In the 2010 settlement, the Tribe agreed to give up its century old claim to 175,000 acre-feet in return for rights to 52,000 acre feet – with half of the water leased to water users in the Valley and the other half delivered to communities on the reservation.

The proposed dam on the White River would create a 160-acre reservoir and store 8,600 acre-feet of water. The associated water treatment plant could process 14.6 million gallons of water a day, according to a fact sheet posted online by the US Bureau of Reclamation. The distribution system would involve 60 miles of pipeline, with storage tanks in each community served.

Congress has previously approved two amendments to cover cost overruns, including allowing the bureau to use money earmarked for construction to cover the rising design costs. The projected cost of the project has now risen to $334 million, with costs somewhere between $150 million and $250 million more than originally envisioned, according a fact sheet supplied by O’Halleran’s office.

Peter Aleshire covers county government and other topics for the Independent. He is the former editor of the Payson Roundup. Reach him at paleshire@payson.com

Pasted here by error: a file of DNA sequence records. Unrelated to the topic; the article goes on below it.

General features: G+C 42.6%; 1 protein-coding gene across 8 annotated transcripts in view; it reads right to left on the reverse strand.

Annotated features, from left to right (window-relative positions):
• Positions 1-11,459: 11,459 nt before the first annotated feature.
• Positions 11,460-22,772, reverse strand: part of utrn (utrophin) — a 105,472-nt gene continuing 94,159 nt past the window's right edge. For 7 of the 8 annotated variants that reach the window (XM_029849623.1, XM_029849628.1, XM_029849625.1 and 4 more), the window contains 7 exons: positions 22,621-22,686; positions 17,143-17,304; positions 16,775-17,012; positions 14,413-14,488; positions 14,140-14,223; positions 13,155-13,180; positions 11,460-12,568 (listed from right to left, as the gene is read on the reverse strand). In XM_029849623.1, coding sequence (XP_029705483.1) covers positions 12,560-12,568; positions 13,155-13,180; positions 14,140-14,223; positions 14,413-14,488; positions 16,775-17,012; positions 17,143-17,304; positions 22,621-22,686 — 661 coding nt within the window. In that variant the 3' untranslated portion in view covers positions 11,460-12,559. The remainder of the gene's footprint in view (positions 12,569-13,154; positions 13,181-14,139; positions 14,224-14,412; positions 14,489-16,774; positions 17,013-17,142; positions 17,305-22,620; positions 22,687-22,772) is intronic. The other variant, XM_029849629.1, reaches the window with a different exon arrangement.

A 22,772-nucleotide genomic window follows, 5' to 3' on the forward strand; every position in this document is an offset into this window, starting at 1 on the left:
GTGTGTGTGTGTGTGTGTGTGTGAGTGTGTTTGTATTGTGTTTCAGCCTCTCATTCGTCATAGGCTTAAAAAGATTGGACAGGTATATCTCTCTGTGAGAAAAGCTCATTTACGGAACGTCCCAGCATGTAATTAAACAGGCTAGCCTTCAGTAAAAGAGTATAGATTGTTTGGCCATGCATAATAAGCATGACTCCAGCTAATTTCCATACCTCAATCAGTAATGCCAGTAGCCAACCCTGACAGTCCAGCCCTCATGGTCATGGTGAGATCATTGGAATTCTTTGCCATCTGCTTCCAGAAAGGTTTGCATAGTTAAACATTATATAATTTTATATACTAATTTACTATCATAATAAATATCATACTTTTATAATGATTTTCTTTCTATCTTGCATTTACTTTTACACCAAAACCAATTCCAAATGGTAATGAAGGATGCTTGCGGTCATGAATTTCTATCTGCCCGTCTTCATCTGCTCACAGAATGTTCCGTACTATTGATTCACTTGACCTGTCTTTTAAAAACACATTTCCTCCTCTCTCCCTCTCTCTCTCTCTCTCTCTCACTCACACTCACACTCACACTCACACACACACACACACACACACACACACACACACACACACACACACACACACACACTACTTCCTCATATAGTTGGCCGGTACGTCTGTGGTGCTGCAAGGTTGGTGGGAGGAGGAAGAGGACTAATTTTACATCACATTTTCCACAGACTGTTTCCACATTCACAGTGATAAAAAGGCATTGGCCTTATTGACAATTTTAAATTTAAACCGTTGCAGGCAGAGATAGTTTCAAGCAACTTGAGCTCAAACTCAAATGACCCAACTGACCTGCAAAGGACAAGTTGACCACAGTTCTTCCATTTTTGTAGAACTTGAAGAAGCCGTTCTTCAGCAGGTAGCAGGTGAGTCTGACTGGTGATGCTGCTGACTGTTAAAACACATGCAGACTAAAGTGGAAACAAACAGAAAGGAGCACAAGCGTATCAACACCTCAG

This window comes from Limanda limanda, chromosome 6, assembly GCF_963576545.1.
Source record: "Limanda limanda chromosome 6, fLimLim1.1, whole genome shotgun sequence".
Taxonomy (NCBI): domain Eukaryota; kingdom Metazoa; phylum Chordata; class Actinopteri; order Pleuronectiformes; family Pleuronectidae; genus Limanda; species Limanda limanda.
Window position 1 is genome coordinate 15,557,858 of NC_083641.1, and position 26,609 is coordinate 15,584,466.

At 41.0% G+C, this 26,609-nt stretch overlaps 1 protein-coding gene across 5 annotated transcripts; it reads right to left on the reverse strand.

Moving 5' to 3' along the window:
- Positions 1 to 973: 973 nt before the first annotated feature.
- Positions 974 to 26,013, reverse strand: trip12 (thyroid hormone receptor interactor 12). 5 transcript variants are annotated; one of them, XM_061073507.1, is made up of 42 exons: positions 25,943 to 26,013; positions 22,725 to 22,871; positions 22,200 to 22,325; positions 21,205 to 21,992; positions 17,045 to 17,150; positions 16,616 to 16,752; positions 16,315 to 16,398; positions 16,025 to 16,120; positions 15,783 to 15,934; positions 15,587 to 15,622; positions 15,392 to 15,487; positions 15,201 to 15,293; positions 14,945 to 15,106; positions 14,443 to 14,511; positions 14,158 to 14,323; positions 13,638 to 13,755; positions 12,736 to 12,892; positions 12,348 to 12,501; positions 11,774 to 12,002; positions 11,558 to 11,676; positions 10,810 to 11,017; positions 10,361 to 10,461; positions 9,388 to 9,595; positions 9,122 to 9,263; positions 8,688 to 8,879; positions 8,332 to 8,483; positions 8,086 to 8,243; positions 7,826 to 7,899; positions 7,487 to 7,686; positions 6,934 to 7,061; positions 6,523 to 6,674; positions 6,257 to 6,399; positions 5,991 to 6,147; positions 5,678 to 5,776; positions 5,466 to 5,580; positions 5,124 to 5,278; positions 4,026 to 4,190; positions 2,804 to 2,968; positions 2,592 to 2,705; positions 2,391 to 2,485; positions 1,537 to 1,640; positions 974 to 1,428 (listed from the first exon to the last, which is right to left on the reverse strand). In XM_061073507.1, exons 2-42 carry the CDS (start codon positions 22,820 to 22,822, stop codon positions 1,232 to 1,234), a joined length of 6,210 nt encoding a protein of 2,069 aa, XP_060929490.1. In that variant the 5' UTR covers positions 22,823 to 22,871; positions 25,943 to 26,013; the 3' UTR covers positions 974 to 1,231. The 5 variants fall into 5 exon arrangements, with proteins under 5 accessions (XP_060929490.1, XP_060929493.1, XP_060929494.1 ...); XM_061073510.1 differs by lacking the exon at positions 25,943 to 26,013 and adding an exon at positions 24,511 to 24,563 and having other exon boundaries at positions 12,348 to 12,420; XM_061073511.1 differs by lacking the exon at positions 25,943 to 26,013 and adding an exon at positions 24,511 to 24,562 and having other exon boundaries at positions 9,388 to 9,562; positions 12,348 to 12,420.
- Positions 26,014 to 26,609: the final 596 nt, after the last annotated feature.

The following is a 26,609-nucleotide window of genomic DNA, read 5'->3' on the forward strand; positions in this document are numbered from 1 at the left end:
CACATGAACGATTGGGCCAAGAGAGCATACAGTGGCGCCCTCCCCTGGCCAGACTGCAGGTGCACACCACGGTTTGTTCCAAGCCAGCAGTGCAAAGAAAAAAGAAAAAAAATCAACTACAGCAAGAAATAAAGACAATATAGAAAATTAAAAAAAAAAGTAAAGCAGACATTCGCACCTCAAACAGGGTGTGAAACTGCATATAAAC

(4) comments


Isn’t it funny that the natives can build dams and pipelines on “sacred lands”. Don’t be fooled, they plan to sell the water to the PHX metro area for big dollars. What a scam.


What scam? This is our water and we can do what we want with it. This water issue has been going on long before the dam idea was ever conceived. We had to fight to build the recreation lakes that so many enjoy now. The lakes were built at night with security protecting Apaches against the outsiders trying to stop the construction of the lakes. There's a misconception of reservation life to outsiders. If we start selling water I hope you buy it because it will taste great coming straight from the source unlike other water companies out there.

Bob Smith

Trevhall get a life, and get informed. The tribe is legally entitled to the water emanating from their sovereign land and I might add they are much better stewards of the earth than us late-comers. Go out and meet some natives: good friends come in all colors!!


I look forward to more fisheries.